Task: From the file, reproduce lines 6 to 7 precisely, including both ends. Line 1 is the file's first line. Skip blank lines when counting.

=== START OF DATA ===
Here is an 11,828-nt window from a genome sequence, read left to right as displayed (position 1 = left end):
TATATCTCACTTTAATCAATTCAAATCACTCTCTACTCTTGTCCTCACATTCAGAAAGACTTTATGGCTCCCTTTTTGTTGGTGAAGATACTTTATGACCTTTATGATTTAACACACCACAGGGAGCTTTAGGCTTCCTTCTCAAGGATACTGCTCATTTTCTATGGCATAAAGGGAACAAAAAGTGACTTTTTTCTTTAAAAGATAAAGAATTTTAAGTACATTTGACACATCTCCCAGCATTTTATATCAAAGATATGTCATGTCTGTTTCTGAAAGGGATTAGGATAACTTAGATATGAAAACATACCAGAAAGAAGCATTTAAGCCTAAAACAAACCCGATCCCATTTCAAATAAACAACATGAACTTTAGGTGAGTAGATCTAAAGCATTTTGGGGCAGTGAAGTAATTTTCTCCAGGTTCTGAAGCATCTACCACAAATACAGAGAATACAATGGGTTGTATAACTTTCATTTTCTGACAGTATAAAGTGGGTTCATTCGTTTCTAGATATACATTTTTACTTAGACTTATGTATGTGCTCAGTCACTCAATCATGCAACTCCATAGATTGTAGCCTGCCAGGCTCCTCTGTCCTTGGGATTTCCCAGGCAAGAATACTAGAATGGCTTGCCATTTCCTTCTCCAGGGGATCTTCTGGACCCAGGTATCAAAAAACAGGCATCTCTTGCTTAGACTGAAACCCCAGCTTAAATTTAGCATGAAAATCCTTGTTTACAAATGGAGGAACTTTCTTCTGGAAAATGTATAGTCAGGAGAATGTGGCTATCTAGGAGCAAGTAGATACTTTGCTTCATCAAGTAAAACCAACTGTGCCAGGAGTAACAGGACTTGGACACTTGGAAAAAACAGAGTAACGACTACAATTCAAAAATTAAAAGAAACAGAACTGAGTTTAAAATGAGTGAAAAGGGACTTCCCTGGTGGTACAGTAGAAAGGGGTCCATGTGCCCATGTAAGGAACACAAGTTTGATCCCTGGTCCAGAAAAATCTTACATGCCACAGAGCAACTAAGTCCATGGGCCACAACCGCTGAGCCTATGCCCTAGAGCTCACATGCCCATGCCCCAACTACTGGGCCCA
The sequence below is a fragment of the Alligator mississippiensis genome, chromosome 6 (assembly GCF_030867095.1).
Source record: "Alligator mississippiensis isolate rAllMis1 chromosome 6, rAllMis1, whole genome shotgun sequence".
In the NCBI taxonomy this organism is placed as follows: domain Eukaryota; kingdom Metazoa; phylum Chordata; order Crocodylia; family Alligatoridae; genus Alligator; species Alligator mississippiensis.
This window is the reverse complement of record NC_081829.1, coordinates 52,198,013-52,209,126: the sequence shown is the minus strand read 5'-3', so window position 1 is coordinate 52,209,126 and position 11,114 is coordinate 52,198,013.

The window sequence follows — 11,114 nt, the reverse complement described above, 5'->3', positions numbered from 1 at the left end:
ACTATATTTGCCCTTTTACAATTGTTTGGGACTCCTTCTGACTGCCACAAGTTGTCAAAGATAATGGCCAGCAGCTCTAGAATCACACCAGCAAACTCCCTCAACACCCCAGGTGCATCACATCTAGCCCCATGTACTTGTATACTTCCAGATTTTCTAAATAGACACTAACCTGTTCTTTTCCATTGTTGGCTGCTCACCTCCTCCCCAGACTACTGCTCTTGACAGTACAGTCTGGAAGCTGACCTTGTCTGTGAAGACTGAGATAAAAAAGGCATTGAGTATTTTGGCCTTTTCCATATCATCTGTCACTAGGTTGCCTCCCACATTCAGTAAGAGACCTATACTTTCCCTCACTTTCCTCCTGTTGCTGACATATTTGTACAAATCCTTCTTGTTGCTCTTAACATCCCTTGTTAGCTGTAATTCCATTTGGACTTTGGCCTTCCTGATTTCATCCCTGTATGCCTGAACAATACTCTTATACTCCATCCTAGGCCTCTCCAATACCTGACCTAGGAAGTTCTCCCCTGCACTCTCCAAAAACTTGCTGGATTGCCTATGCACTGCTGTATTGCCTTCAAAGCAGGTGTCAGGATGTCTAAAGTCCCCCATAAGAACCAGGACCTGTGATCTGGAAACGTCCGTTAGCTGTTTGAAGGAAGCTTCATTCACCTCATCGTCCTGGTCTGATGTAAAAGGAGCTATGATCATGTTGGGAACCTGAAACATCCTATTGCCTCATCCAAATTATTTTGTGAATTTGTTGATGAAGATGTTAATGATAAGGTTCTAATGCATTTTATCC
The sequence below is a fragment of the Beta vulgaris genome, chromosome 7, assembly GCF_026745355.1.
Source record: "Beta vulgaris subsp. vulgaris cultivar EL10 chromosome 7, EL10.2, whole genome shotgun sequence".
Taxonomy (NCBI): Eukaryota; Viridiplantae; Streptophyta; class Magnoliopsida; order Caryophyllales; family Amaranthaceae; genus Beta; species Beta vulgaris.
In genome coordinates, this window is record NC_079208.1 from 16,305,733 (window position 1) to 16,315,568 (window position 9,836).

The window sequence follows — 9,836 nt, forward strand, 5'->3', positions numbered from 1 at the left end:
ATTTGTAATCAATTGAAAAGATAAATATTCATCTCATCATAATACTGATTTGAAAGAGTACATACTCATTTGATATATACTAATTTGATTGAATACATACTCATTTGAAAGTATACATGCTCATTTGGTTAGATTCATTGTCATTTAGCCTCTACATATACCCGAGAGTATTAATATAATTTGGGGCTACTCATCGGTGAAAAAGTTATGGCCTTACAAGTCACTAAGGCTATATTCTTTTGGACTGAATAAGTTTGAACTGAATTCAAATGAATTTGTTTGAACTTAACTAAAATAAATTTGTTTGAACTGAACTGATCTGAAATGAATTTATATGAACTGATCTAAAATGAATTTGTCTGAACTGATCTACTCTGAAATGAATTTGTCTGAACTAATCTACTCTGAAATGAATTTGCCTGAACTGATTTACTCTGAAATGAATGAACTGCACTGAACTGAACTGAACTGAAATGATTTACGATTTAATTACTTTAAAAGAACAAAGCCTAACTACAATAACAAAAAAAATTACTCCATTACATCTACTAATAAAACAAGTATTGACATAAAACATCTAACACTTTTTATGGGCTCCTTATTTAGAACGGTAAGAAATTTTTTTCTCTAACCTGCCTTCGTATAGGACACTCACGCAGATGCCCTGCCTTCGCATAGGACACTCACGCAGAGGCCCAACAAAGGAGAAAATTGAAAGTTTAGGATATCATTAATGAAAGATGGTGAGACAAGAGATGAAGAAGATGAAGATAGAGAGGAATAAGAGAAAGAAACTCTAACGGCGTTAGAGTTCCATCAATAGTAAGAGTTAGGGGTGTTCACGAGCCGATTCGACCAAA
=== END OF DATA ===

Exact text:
This window is the reverse complement of record NC_081829.1, coordinates 52,198,013-52,209,126: the sequence shown is the minus strand read 5'-3', so window position 1 is coordinate 52,209,126 and position 11,114 is coordinate 52,198,013.

The window sequence follows — 11,114 nt, the reverse complement described above, 5'->3', positions numbered from 1 at the left end: